“The dog is tied out in the heat, lying in the sun,” Annette Armitage, with Animal Rescue Coalition, said in an interview.
Her group has tried to buy the dog and find a new home.
Armitage said Bullet has become a symbol for all dogs that spend their lives tethered. Both groups have been lobbying for anti-tethering legislation.
“This is not a one-off case,” Armitage said.
The group has rescued dogs in similar situations and provided new homes. “We’re working with another case in Enfield. We have a case in West Dover. This happens everywhere.”
Saunders and Armitage said they will make anti-tethering legislation an election issue when the NDP government calls an election. The government recently marked the anniversary of its four-year mandate and the writ is expected to be dropped soon.
“We need the government to address this issue, but we also need to enforce the laws we already have,” said Armitage.
“There’s a voter at the end of every leash,” Saunders added.
Agriculture Minister John MacDonell said Friday the province is in the process of developing new regulations and will launch consultations in August.
“Animal abuse is intolerable,” MacDonell said in a news release.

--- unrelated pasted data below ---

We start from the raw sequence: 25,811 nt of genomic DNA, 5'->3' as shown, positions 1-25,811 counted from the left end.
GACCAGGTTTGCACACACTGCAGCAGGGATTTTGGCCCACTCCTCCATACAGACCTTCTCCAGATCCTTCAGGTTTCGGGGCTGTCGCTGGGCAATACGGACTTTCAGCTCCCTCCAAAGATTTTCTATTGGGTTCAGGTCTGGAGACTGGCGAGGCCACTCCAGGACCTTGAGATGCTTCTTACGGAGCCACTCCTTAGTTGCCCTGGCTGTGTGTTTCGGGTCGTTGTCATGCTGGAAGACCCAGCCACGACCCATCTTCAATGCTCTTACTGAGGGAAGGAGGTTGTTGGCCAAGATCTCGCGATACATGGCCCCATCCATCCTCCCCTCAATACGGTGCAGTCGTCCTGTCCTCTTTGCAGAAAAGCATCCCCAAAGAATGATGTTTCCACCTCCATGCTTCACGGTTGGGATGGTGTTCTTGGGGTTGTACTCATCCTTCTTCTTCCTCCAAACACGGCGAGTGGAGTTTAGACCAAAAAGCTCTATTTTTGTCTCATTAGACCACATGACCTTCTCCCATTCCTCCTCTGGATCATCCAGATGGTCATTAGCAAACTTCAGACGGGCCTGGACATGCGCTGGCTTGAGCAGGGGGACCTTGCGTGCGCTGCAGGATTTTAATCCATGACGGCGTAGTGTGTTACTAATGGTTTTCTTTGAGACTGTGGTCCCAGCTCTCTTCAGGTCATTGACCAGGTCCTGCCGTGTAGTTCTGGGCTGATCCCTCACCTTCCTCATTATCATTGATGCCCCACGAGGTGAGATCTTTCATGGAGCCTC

“That’s why we established legislation in the spring that strengthens penalties for animal abusers, making them among the stiffest in the country.”
The regulations will address the standard of care for animals, including shelters such as doghouses, animal restraints and tethers.
The Protection of Animal Welfare and Security Act (PAWS) makes Nova Scotia one of the leading jurisdictions in Canada in the protection of animals, said MacDonell.
It expands the definition of distress for an animal, making it easier for SPCA investigators to do their job. It also makes it an offence to commercially sell a dog whose health has not been certified by a veterinarian, a first in the country and aimed at puppy mills.
Beginning Aug. 12, the public can provide written feedback on the regulations for 30 days at www.gov.ns.ca/agri or by writing to the Agriculture Department at: Animal Protection Act Regulations, C/O Department of Agriculture, Legislation and Corporate Services, P.O. Box 890, Bible Hill, N.S., B2N 5G6.